Bloomberg News

Oil Tankers Seen Falling 42% as Japan Weakens Most Since Tsunami: Freight

February 27, 2012

Demand in Japan, the second-largest destination for supertankers after China, will drop 19 percent in the second quarter from now, according to the International Energy Agency in Paris. Photographer: Kiyoshi Ota/Bloomberg

Demand in Japan, the second-largest destination for supertankers after China, will drop 19 percent in the second quarter from now, according to the International Energy Agency in Paris. Photographer: Kiyoshi Ota/Bloomberg

The largest drop in Japanese oil consumption since last year’s earthquake and tsunami may cause tanker rates to plunge 42 percent next quarter, threatening the biggest rally in shares of shipping companies since 2005.

Demand in Japan, the second-largest destination for supertankers after China, will drop 19 percent in the second quarter from now, according to the International Energy Agency in Paris. Daily rates for the 1,000-foot-long ships will average $17,000, compared with $29,280 now, the median of nine analyst estimates compiled by Bloomberg show. Investors may profit by buying forward freight agreements, traded by brokers and used to bet on shipping costs, which anticipate $10,883.

The six-member Bloomberg Tanker Index (TANKER), including Frontline (FRO) Ltd., rallied 11 percent this year on prospects for daily crude demand to surpass 90 million barrels for the first time ever. That’s masking the slump in Japanese consumption and the weakest annual gain in Chinese oil buying since at least 2006. Shipowners are relying on both nations to help curb a capacity glut as the fleet expands to a three-decade high.

“Owners need all the help they can get,” said Erik Nikolai Stavseth, an analyst at Arctic Securities ASA in Oslo, whose recommendations on the shares of shipping companies returned 36 in percent in the past year. “Such a big decline in Japanese consumption is really negative because it is still such an essential source of demand.”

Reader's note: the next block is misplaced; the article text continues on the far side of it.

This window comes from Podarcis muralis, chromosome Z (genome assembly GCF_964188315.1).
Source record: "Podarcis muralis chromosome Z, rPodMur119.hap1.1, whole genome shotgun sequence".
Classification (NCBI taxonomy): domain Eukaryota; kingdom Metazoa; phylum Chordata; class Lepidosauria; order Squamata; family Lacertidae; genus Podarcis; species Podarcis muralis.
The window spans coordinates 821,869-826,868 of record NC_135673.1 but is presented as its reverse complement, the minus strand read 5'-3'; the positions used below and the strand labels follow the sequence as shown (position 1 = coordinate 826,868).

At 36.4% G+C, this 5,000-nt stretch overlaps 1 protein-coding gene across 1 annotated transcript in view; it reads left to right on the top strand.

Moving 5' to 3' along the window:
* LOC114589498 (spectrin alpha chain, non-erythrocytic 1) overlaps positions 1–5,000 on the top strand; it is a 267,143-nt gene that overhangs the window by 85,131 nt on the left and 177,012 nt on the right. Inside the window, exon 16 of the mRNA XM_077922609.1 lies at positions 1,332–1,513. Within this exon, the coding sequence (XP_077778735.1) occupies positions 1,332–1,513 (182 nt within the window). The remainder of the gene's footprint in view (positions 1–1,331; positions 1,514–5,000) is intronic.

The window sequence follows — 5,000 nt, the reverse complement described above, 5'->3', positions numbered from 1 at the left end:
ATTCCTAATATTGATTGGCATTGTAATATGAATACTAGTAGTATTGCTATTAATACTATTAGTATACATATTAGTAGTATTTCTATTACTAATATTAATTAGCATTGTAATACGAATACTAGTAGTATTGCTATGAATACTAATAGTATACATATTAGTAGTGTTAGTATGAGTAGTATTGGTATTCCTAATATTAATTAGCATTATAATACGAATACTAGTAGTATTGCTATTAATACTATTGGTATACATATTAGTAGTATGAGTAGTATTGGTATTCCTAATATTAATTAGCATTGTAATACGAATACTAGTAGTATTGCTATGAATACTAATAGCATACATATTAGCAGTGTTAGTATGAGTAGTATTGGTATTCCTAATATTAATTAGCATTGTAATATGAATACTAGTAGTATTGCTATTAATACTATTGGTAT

Largest Shipbroker

Frontline (FRO), based in Hamilton, Bermuda, reported a fourth- quarter net loss of $343.7 million on Feb. 17 after reorganizing to withstand the worst rout in rates in 12 years. The most modern vessels and outstanding orders at shipyards were sold to a new entity called Frontline 2012 after the company said in November it risked running out of cash.

Just one of 27 analysts covering Frontline recommends buying the shares after they jumped 22 percent this year in Oslo trading. The stock will decline 34 percent to 20.53 kroner ($3.66) in the next 12 months, according to the average of 19 analyst estimates compiled by Bloomberg.

Rates for very large crude carriers, or VLCCs, fell 7 percent this year. They averaged $22,137 in 2011, the lowest level since 1999, according to data from London-based Clarkson Plc, the world’s largest shipbroker. A decline to $18,000 may make tanker rates unprofitable once more after this quarter’s gains. Frontline, until last month the biggest operator of the vessels, says it needs $23,900 to break even.

Crude rose 10 percent to $108.68 a barrel in New York this year amid mounting concern that international sanctions on Iran over its nuclear program will disrupt oil supply from the Middle East. Fewer cargoes from the world’s biggest producing region would further weaken demand for tankers.

Cash Reserves

While the projected second-quarter average would still be unprofitable for many owners, it’s better than several months last year. Rates were below that level from July to October, Clarkson data show. A measure of the combined losses of the members of the Bloomberg Tanker Index will narrow by 50 percent this year, according to analyst estimates compiled by Bloomberg.

China is taking steps to accelerate growth. The People’s Bank of China said Feb. 18 lenders would need to set aside less cash for reserves, the second such easing in three months. Exports and imports fell for the first time in two years in January and new lending was the lowest for that month in five years, government data show.

Latin America

The IEA doesn’t expect Japanese oil demand to return to the depths seen after last year’s natural disaster, when consumption plunged 19 percent to 3.92 million barrels a day in the second quarter. This year’s projection is for a 19 percent decline to 4.15 million barrels.